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A combination of file photos shows U.S. Attorney General Eric Holder in Washington and Bank of America Chief Executive Brian Moynihan
Reuters/Gary Cameron (L) and Bobby Yip (R)
So, we’re done here, right?

The market thinks Bank of America’s mortgage nightmare is almost over

Is the worst behind Bank of America? Its shareholders seem to think so. The bank’s stock is up nearly 2% today, after it announced a long-awaited settlement over a US government probe into its mortgage practices. The $16.65 billion settlement is the US’s largest ever civil penalty leveled against a single corporation. It eclipses a similar $13 billion mortgage-related settlement JPMorgan Chase struck with the Justice Department last year.

The fine breaks down as follows: BoA will pay $7 billion in relief for homeowners struggling with mortgage payments and a $9.65 billion penalty to the Department of Justice. BofA said the settlement would shrink its pre-tax earnings by $5.3 billion—nearly half of its $11.4 billion reported profit last year.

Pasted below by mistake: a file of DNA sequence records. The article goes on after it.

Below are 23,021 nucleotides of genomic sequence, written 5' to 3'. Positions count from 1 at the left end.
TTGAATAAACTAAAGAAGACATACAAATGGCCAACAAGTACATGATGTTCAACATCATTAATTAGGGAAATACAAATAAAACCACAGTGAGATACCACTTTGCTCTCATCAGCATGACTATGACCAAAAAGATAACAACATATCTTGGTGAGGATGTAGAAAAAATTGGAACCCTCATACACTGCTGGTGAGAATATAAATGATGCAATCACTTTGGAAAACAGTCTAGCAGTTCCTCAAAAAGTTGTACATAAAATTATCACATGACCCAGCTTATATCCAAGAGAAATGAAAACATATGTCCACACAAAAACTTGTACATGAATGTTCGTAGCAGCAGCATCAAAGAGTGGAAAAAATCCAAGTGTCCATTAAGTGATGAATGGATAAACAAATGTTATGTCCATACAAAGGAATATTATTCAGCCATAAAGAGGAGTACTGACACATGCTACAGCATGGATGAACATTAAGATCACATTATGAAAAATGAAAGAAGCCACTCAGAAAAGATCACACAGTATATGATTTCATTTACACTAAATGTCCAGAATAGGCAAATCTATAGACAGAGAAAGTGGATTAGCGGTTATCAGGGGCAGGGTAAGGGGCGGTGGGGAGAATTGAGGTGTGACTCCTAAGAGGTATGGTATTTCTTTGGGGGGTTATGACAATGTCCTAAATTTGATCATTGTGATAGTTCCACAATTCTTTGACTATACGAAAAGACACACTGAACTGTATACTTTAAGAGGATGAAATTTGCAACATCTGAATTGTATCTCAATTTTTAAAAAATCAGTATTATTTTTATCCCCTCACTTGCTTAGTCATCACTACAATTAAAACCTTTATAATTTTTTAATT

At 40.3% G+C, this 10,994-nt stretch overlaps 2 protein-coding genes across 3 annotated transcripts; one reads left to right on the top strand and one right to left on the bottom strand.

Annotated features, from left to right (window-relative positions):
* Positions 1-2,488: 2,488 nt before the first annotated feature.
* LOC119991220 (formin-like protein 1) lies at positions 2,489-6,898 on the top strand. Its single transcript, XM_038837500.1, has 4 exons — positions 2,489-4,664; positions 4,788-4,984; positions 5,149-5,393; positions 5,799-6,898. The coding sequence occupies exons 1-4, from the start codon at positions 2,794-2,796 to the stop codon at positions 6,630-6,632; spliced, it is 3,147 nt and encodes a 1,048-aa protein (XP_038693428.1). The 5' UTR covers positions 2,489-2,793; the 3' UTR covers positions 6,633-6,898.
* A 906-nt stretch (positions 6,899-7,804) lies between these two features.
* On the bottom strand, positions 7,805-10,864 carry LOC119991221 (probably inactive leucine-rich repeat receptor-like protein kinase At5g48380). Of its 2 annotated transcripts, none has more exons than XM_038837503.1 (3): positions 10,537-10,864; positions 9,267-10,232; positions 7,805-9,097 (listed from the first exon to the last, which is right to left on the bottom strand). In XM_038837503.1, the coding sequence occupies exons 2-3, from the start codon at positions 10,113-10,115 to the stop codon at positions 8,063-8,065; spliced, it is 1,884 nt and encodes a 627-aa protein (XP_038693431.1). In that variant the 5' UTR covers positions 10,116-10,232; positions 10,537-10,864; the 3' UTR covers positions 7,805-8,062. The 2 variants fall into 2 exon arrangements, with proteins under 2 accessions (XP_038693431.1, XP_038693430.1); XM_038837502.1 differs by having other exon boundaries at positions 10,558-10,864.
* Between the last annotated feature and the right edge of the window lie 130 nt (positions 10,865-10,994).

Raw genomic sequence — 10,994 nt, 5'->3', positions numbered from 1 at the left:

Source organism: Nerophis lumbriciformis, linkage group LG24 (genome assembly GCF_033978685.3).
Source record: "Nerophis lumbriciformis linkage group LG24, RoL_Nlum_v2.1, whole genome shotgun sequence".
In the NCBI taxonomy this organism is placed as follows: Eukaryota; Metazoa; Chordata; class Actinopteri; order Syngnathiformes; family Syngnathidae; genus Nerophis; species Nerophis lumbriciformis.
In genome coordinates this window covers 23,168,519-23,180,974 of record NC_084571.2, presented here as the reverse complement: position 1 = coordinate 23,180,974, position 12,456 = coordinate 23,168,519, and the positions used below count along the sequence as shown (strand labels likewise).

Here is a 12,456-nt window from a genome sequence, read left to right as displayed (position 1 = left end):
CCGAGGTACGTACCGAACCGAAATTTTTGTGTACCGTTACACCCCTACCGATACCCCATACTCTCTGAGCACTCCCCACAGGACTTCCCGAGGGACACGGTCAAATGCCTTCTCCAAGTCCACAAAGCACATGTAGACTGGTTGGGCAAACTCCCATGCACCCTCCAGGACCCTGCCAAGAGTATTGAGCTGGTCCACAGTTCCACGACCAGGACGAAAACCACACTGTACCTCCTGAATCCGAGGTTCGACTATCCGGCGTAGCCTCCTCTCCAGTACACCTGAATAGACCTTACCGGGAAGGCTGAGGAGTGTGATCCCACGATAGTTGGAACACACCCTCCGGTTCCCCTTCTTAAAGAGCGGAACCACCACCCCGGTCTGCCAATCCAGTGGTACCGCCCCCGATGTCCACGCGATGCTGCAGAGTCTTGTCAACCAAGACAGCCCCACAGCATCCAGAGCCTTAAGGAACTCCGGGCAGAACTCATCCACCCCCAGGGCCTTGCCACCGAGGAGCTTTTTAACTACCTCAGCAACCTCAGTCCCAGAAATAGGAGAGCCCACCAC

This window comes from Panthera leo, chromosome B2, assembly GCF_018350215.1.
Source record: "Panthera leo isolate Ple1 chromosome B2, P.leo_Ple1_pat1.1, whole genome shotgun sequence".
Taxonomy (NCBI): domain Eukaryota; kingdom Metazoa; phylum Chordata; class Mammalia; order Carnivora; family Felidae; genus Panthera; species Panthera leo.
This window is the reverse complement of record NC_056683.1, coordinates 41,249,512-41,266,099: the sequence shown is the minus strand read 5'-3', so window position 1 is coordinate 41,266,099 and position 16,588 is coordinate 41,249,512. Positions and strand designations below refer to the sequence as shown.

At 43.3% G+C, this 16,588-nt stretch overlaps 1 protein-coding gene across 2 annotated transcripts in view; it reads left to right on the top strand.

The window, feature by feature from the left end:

Here’s a look the bank’s share performance so far today:


So why are investors shrugging off one the biggest fines in US corporate history? Because it could have been worse. BofA had been haggling for weeks with regulators over a potential $20 billion settlement.

Regulators agreed to credit BoA for the billions it has already paid under a broader bank settlement for consumer relief. So most of what remains to be paid is the $9.65 billion fine. Of that, bank analyst Dick Bove of Rafferty Capital Markets estimates that BoA’s after-tax hit will only come to $4 billion. Meanwhile, the bank is on pace to outdo last year’s $11.4 billion profit.

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